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UK PM, Trump to Discuss Trade, NATO    01/22 10:13

   British Prime Minister Theresa May said Sunday she plans to discuss free 
trade and the importance of the NATO military alliance when she becomes the 
first foreign leader to meet with U.S. President Donald Trump in Washington

   LONDON (AP) -- British Prime Minister Theresa May said Sunday she plans to 
discuss free trade and the importance of the NATO military alliance when she 
becomes the first foreign leader to meet with U.S. President Donald Trump in 
Washington.

   The White House's invitation for May to meet with Trump on Friday was seen 
in Britain as affirmation that Trump values the vaunted "special relationship" 
between the United States and its longtime ally across the Atlantic.

   She told BBC's Andrew Marr that the Trump team is interested in discussing a 
new trade arrangement with Britain despite the "America first" theme of Trump's 
inaugural address and his vow to evaluate every trade deal for its possible 
benefits to the United States.

   Any national leader would do the same when deciding whether to sign a trade 
pact, May said.

   Britain sees a future trade agreement with the United States as vital as the 
country prepares to leave the European Union. However, Britain's desire for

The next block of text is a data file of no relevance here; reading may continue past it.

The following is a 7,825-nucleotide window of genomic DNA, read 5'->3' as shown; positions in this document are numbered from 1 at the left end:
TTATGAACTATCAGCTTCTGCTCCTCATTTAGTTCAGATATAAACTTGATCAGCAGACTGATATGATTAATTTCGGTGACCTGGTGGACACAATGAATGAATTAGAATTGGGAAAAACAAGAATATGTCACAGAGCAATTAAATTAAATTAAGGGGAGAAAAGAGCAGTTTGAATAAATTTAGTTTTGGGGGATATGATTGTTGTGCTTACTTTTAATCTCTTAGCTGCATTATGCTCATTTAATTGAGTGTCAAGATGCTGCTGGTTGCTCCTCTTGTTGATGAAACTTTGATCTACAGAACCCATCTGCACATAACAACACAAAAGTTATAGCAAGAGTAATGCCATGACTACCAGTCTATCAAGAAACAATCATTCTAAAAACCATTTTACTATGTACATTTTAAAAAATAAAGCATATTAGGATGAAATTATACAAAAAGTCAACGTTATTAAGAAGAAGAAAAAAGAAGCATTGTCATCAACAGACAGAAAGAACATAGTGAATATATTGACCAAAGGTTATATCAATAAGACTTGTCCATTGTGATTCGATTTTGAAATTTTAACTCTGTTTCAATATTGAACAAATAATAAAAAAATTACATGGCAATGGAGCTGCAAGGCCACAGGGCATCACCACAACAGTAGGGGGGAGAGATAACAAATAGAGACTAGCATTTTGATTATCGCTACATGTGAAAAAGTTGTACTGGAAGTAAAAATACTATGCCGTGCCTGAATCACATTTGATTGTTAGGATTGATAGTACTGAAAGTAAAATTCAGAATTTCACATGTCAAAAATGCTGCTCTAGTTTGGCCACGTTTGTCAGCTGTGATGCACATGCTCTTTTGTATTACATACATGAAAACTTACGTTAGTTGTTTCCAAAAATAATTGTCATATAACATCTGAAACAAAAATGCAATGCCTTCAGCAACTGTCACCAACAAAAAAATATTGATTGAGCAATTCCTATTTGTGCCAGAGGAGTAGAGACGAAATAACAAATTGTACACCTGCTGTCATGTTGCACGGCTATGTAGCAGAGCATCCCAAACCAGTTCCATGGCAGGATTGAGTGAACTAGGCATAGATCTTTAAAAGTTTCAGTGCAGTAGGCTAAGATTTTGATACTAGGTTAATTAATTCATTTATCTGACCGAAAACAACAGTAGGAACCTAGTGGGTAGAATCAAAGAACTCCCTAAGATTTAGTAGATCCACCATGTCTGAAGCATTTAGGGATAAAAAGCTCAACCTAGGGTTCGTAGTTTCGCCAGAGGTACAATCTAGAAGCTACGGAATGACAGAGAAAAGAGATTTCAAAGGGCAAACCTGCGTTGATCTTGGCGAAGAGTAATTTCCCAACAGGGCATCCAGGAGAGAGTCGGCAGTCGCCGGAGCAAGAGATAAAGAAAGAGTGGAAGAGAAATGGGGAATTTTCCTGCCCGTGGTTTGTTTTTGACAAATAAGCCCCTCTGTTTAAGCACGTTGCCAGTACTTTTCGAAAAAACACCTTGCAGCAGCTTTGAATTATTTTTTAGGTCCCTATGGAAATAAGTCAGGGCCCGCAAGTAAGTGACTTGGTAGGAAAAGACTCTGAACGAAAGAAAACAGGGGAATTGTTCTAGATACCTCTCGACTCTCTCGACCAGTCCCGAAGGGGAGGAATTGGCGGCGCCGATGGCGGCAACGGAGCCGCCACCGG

increased trade could clash with Trump's protectionist stance.

   May said she would also raise the value of the NATO military alliance during 
the meeting. She called it the "bulwark" of Europe's defense system.

   Trump has rattled European allies by suggesting NATO is "obsolete" and that 
the United States might not come to the aid of countries that don't meet 
targets for their own defense spending.

   May maintained that Trump understands NATO's vital role. European leaders 
worry about a watering down of the NATO role given the increasingly aggressive 
actions by Russia in recent years.

   The prime minister didn't directly answer questions about whether she will 
use Friday's meeting to challenge Trump over derogatory comments he has made 
about women. May criticized crude remarks of his that surfaced during the 
presidential campaign.

   But she said she would speak out if she finds his future behavior or 
comments "unacceptable." May said she has a long track record promoting equal 
rights for women, adding that she is proud to be Britain's second female prime 
minister.

   "When I sit down, I think the biggest statement that will be made about the 
role of women is the fact that I will be there as a female prime minister, 
prime minister of the United Kingdom, directly taking to him about the 
interests that we share," she said.

   British officials say May will also speak to Republican senators and 
representatives at a retreat in Philadelphia.


(KA)

 
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